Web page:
What You Can Plant in the Garden in Mid-July: 7 Successful Plants

July is the equator of summer, and even though the main garden work is done in the spring, you can still plant a few plants and harvest from them now.

What you can plant in a vegetable garden in late July and mid-July

In the second month of summer, you can plant many crops – mostly herbs and salad vegetables. For such purposes, the freed beds from previous plantings are ideal. Also gardeners plant plants, the harvest from which will need to be collected in the fall.

Lettuce, watercress, and arugula

These salad vegetables can be planted all summer – they mature quickly and give a regular harvest. These crops are cold-resistant, so gardeners start sowing seeds in the soil in the spring, and then every two weeks repeat the procedure to regularly have fresh greens for the table. Take into account that among the variety of lettuces there are spring, summer, and autumn varieties. Summer ones require planting in well-moistened soil and regular watering, otherwise the plants will taste bitter.


It is planted also from early spring, and then every 10-15 days until the fall. The soil for planting dill should be well loosened, as well as located under direct sunlight. It is best to soak dill seeds in hot water for 2-3 days before planting, then the first shoots will appear quickly. If you do not do this, the development of the plant will occur 13-18 days after planting.


This culture is also very loyal to temperatures – as soon as the last snow comes off the ground, it can already be planted in the garden. In addition, spinach is compatible with almost all other plants, so it will be a great option for planting in between the rows. Spinach is sown from March through July to use mature leaves, and until mid-August for young leaves. In July, it is best to choose varieties that are resistant to stemming and sow them at 20-30 day intervals.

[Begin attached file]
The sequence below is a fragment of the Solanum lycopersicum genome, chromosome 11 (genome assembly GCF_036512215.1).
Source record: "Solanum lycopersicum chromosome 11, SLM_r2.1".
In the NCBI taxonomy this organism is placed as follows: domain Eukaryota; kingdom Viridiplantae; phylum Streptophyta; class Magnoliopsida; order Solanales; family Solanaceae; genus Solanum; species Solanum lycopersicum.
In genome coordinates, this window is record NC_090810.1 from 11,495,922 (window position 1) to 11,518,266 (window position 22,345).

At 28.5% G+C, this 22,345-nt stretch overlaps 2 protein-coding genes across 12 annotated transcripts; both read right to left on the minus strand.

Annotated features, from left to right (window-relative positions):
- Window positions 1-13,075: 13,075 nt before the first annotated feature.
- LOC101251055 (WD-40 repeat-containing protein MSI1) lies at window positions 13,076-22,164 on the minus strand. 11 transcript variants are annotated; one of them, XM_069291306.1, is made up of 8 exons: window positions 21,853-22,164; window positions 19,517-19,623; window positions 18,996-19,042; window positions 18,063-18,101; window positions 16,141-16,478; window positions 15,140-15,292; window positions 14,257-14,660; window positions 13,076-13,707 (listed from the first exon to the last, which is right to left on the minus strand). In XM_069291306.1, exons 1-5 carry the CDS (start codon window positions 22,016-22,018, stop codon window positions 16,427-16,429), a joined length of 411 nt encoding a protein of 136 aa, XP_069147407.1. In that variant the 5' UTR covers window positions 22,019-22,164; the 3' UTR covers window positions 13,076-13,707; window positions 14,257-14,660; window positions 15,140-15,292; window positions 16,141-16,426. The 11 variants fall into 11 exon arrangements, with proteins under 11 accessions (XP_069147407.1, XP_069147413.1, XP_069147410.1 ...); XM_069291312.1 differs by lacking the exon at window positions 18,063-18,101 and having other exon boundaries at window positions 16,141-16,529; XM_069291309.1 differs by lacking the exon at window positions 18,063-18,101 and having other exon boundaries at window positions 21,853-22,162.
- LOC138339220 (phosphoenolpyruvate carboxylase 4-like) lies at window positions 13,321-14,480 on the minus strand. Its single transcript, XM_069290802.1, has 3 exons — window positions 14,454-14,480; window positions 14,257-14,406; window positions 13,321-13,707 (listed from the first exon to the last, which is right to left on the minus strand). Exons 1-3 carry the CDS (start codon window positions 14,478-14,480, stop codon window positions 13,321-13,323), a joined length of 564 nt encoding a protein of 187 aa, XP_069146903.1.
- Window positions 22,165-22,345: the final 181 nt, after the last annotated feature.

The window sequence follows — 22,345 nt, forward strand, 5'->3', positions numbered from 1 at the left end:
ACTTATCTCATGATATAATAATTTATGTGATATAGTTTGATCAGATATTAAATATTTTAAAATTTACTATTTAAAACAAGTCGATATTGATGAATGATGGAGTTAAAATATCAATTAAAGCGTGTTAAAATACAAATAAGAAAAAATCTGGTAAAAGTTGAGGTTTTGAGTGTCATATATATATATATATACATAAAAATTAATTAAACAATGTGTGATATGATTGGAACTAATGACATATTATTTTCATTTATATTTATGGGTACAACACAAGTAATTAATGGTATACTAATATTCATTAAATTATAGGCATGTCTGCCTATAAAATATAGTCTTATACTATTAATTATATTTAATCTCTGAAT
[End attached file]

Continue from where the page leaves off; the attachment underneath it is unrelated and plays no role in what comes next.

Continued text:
Seeds of this vegetable can be sown all July – it is only worth choosing the right variety:

  • early – 45-60 days from sprouts to technical ripeness;
  • medium – 60 to 90 days;
  • Late varieties – more than 90 days.

Gardeners who plan to use turnips in summer sow them in spring, but the harvest from seeds planted in July can be harvested closer to autumn and prepared for the winter.


Experienced gardeners say that beets are best sown three times during the season: in spring – for summer consumption; in June – for large root crops intended for winter storage, and in July to have young beets in the fall. The best option is to grow beets through sprouts, then you will see the first sprouts faster than with any other method.


Early-ripening beans can be replanted in July if you want pods rather than beans. Even if suddenly the weather changes and you do not get a crop, the garden will not be worse from this planting, because beans – are an excellent side.


Early varieties of white cabbage are another option for your empty beds. If you already have medium- and late-ripening varieties, it makes no sense to plant early ones, but in the case when late varieties did not go well – it is quite possible to plant summer sprouts. Its maturity period – is 50-55 days.

Broccoli – another crop that is actively planted in July. The main thing is not to put off this moment and have time before the middle of the month. Then the cabbage will withstand autumn frosts and will be fruitful until October.

Also in July, you can plant Peking cabbage, whose maturity period is very short – 50-60 days. This will help you get a harvest twice a season, but if you want to grow Beijing cabbage, consider its sensitivity to daylight hours. If the day is short – 12-14 hours, there is leaf growth and cabbage setting. With longer light – 16-18 hours – irreversible formation of flower stalks begins and, as a consequence, the harvest is completely lost.

Gardeners and horticulturists believe that the Chinese cabbage should not be planted before July 15.

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Written by Emma Miller

I am a registered dietitian nutritionist and own a private nutrition practice, where I provide one-on-one nutritional counseling to patients. I specialize in chronic disease prevention/ management, vegan/ vegetarian nutrition, pre-natal/ postpartum nutrition, wellness coaching, medical nutrition therapy, and weight management.

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